Menokin is located near Warsaw, in Richmond County, on Cat Point Creek (sometimes Rappahannock Creek), about five miles from the Rappahannock River. John Tayloe II carved 1,000 acres from his estate, Mount Airy, and financed the new house’s construction, which began about 1769. It was a wedding gift to his daughter, Rebecca Plater Tayloe, and her new husband, Francis Lightfoot Lee.
Because the original architectural drawings were unsigned, historians can only speculate as to who designed the house. Many have suggested it could have been William Buckland, an English builder and craftsman who worked on Mount Airy, as well as on George Mason’s Gunston Hall, in Fairfax County. If he did not supervise the entire project, then Buckland may have contributed to designs and the woodworking or have overseen some of the work. Construction was completed in 1771, when Buckland moved to Annapolis, Maryland.
The two-story main house, which no longer stands, was made of iron-infused sandstone taken from a nearby quarry and featured a square hip roof, or one in which all sides slope downward to the walls. The building’s exterior was stuccoed with stone quoins—decorative masonry blocks at the corners—and band courses, or decorative horizontal brickwork. The house also featured neo-Palladian, or classically symmetrical, outbuildings, one on either side. According to the architectural historian Rosamond Randall Beirne, writing in 1958, when the house was still mostly intact, “The interior woodwork has a character all its own and presents an architectural puzzle. The stair has square newels”— central supporting pillars—”and only at upper levels are there easings and ramps of the style of more sophisticated houses of Virginia. In its simple, almost Tudor quality it suggests an earlier date.” She goes on to raise the possibility that the structure was renovated in 1769 rather than built anew. Documentary evidence for this does not appear to exist, however.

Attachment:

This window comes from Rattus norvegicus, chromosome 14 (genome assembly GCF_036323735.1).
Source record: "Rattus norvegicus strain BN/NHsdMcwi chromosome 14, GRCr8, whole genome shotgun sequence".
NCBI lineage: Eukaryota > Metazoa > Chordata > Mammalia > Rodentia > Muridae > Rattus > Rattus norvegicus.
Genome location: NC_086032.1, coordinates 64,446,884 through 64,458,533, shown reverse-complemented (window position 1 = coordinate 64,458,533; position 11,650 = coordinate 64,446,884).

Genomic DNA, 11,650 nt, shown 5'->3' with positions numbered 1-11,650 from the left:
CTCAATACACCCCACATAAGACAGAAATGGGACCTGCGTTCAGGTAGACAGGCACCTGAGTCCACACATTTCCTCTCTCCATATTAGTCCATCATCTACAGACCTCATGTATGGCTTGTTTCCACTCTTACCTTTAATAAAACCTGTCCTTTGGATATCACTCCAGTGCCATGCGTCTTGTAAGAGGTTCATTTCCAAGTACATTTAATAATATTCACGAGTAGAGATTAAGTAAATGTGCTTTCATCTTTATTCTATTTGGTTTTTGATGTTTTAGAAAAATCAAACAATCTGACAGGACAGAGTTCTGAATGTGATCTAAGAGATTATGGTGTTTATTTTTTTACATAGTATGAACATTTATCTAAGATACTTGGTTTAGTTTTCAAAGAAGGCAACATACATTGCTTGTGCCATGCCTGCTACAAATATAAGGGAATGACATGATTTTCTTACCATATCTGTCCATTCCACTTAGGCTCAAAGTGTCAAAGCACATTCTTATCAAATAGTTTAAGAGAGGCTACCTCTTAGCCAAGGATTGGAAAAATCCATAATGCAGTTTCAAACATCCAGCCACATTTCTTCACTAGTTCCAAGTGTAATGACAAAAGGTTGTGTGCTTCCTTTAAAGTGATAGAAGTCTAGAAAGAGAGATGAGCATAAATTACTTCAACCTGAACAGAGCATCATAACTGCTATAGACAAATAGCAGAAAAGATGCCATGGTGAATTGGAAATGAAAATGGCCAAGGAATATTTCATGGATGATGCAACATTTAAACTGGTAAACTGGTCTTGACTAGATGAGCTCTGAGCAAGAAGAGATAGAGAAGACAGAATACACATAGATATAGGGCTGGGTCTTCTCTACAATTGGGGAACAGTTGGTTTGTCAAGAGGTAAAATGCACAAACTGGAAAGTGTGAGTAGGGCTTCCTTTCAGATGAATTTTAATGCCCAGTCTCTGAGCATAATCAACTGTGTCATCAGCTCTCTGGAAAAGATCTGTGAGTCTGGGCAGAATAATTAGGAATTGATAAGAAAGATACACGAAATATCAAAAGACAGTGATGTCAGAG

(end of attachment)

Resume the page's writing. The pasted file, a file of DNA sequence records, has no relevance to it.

Ownership and Occupation
The Lees first occupied the house in 1771, living there until they moved in 1775 to Philadelphia, where Francis Lightfoot Lee represented Virginia in the Second Continental Congress until 1779. The couple lived on and off at Menokin during the American Revolution (1775–1783) and again full-time from 1782 until their deaths at the house in January 1797.
The Lees had no children, and in 1799 John Tayloe III, Rebecca Tayloe Lee’s brother, inherited the property. He lived at Mount Airy and sometimes at the Octagon House, in Washington, D.C., which he had built between 1799 and 1801. At the same time he operated Menokin and nine other farms along the Rappahannock, growing mostly wheat and corn. A total of as many as 300 to 400 enslaved laborers lived on these properties at any given time. John Tayloe Lomax lived at Menokin from 1809 until 1819, prior to becoming the first law professor at the University of Virginia. Four years later, John Tayloe III sold the property to Benjamin Boughton, who had worked for him as an overseer and later a property manager.
In 1836, Boughton sold Menokin to Richard Henry Harwood, whose estate, in turn, sold it in 1872 to John L. Irgens, who lost it after defaulting on a loan. It next passed into the Belfield family and in 1935, according to the will of Alfred H. Belfield, was deeded to E. Stuart Omohundro. By this time, the house had begun to fall into disrepair and was abandoned in the 1940s. In 1968, the Omohundro family removed paneling and woodwork from the house’s interior to protect it from being damaged or stolen; by the end of the decade the roof had collapsed. In 1995, T. Edgar Omohundro transferred title of the house and 500 of the original 1,000 acres to the Menokin Foundation, a nonprofit organization based in Warsaw and dedicated to preserving the property.